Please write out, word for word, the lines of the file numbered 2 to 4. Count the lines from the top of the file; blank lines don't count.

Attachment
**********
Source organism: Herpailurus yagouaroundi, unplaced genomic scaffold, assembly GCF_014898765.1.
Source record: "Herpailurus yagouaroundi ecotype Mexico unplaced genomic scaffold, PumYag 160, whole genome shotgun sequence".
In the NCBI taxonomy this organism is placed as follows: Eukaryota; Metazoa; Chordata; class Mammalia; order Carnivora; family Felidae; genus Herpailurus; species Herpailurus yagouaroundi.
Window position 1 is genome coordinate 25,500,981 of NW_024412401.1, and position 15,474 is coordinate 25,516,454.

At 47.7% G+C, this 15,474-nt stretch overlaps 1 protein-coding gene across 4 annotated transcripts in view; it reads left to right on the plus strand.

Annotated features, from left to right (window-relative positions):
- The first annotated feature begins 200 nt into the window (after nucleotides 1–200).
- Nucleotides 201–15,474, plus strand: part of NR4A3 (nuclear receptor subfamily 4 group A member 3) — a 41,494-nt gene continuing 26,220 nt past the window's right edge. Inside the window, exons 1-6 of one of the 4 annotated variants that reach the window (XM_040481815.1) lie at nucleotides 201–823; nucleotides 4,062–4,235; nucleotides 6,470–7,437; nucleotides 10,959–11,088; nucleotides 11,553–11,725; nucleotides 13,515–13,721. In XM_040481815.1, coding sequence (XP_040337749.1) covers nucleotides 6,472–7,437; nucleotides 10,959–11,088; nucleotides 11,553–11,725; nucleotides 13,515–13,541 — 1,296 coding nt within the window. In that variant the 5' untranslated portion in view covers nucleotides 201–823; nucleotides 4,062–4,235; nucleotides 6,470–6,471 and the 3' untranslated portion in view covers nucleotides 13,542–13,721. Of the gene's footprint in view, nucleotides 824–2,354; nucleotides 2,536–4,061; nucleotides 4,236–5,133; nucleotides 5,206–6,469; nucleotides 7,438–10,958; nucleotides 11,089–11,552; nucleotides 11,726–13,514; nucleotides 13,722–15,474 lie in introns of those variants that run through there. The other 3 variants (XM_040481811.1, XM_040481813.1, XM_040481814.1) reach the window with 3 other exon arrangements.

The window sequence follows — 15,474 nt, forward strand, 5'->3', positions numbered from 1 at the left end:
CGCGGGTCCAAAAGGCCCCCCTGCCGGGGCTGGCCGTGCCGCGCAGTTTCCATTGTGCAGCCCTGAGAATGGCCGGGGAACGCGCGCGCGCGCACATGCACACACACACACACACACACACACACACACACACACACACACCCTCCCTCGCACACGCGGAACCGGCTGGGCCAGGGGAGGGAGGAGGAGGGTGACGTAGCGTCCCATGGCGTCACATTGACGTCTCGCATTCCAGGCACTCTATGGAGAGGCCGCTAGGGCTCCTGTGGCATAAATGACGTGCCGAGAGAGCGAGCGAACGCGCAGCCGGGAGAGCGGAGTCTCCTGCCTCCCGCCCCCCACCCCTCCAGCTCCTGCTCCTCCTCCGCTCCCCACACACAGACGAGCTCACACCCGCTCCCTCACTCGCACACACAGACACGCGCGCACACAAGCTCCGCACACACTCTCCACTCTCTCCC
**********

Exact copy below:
Source record: "Herpailurus yagouaroundi ecotype Mexico unplaced genomic scaffold, PumYag 160, whole genome shotgun sequence".
In the NCBI taxonomy this organism is placed as follows: Eukaryota; Metazoa; Chordata; class Mammalia; order Carnivora; family Felidae; genus Herpailurus; species Herpailurus yagouaroundi.
Window position 1 is genome coordinate 25,500,981 of NW_024412401.1, and position 15,474 is coordinate 25,516,454.